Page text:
Pat's View: Context matters
By Patrick Robinson
Much of what passes for understanding, what people accept as a fact, is not. The blending of fact, assertion, opinion, and characterization is hard to separate since most of us are not what you might call “critical listeners,” having taken our validation from a source we already trust.
Very few of us will do further research or are in a position to say to the person or publication, or now more commonly the anonymous author of a post on social media, “Where is your proof of that?”
But before we even get to that level of critical thinking, I want you to think about context. The word means “the circumstances that form the setting for an event, statement, or idea, and in terms of which it can be fully understood and assessed.”
So let’s say you are at an age or stage where a particular kind of music is something you don’t care for. Much of that is due to your lack of context.
“They don’t make music like they used to” or really almost anything and in many cases, you don’t want them to. Otherwise we’d be streaming Gregorian chants and flocking to see the latest cave painting. Things progress (though not always obviously) since society moves in fits and starts, continually exploring the boundaries. That’s good.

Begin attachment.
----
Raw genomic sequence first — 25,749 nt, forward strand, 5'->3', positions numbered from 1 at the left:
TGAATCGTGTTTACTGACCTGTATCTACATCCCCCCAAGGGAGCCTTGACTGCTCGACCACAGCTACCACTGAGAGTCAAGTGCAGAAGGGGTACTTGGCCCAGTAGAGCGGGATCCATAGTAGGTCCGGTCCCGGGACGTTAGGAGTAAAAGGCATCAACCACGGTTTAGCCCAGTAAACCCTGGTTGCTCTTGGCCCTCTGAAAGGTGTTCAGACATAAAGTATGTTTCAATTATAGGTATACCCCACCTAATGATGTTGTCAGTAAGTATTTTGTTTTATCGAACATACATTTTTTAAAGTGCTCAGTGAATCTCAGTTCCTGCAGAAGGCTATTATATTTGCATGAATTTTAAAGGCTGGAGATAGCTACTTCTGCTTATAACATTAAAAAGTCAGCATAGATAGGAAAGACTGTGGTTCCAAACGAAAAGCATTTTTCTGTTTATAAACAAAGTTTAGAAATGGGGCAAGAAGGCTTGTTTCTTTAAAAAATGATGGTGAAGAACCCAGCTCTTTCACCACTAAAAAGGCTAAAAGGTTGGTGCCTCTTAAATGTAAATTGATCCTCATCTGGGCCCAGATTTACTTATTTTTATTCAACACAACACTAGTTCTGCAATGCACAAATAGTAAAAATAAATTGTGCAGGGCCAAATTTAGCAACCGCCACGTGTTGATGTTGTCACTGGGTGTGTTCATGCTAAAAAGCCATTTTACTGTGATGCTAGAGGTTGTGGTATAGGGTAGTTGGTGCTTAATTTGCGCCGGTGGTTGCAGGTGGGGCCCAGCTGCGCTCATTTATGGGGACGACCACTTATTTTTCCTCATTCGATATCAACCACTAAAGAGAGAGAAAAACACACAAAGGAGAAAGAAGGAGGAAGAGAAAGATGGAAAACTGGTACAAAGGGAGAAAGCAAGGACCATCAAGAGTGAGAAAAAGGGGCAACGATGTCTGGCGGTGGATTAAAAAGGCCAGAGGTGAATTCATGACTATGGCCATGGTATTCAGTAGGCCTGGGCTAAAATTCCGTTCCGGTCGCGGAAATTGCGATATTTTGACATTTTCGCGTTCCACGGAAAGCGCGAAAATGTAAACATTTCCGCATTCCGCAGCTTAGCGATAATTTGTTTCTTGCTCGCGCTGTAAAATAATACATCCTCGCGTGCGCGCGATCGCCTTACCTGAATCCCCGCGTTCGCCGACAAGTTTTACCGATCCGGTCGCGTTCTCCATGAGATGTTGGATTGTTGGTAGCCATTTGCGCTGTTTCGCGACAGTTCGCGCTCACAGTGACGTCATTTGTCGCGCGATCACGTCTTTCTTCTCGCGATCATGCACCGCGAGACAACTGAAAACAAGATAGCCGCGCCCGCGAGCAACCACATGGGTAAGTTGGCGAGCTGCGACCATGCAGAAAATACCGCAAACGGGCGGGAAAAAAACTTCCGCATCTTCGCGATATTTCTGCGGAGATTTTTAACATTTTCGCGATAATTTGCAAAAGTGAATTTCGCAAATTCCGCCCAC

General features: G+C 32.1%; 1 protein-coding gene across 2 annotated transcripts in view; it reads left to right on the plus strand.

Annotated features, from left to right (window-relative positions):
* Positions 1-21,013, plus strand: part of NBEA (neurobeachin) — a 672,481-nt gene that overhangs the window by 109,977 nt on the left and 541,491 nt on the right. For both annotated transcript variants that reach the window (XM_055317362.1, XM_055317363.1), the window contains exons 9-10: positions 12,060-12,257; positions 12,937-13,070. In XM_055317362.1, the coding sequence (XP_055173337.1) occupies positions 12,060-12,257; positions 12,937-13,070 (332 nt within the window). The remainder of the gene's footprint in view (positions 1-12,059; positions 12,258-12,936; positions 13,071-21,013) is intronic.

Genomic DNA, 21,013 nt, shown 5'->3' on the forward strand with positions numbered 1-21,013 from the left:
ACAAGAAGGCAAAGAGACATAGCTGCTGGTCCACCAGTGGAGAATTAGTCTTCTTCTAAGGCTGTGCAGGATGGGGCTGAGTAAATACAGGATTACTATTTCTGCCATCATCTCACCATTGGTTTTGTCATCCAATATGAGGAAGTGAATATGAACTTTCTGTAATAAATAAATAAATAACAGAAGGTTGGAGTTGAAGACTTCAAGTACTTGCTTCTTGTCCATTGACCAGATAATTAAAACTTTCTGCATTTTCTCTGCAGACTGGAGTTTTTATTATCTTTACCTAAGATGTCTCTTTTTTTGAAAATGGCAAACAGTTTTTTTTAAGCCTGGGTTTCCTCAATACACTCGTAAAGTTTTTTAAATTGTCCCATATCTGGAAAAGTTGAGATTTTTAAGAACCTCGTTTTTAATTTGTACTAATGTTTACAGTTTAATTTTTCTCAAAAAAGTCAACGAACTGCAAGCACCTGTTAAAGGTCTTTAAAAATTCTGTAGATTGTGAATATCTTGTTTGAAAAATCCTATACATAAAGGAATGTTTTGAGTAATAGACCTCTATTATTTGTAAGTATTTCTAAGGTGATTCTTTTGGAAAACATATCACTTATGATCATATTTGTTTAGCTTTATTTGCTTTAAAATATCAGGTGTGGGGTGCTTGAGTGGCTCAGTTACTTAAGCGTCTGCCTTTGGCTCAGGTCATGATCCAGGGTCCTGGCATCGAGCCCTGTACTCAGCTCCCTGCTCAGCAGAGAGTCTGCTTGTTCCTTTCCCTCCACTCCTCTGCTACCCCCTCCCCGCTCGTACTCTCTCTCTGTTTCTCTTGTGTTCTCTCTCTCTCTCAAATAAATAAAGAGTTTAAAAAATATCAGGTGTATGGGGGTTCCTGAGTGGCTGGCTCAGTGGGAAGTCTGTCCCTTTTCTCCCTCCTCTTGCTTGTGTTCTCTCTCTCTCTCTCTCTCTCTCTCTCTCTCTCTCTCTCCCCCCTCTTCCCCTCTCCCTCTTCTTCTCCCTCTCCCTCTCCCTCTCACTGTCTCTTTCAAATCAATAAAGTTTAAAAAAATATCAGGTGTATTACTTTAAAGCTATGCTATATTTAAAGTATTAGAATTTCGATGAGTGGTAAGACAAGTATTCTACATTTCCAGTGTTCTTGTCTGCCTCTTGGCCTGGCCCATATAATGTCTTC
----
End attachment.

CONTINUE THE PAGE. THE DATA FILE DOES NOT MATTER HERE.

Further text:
But for younger people who dislike classical music, and older people who dislike rap it’s largely about context. Not everyone will get it of course but provide the context around how Bach’s Little Fugue in G was written or how Kendrick Lamar’s Humble was written and your appreciation (or at least tolerance) might change.
I’m using music as an access point here because it’s a bit less inflammatory than politics.
Context is important there too.
Why for example do people think someone who is demonstrably misleading them is to be admired? We could argue all day about Trump or Biden, or any political figure and each side would bring up a mix of opinion, assertion, fact, and characterization. But where is the context? Where did the actual facts emerge from that form the basis for all the rest and how reliable are they?
Critical thinking is far more important to our democracy than blind loyalty. Even Hitler spoke the truth sometimes. Even Josef Stalin said things that were factual. Just as any other leader has. But the context within which they said them, and the preponderance of facts around other statements, behaviors and actions have to mean something. They have to form your foundational level of trust. Even then, when a leader, or someone you are putting in a position of trust says something, hold out a sliver of doubt.
Nobody gets it right all the time.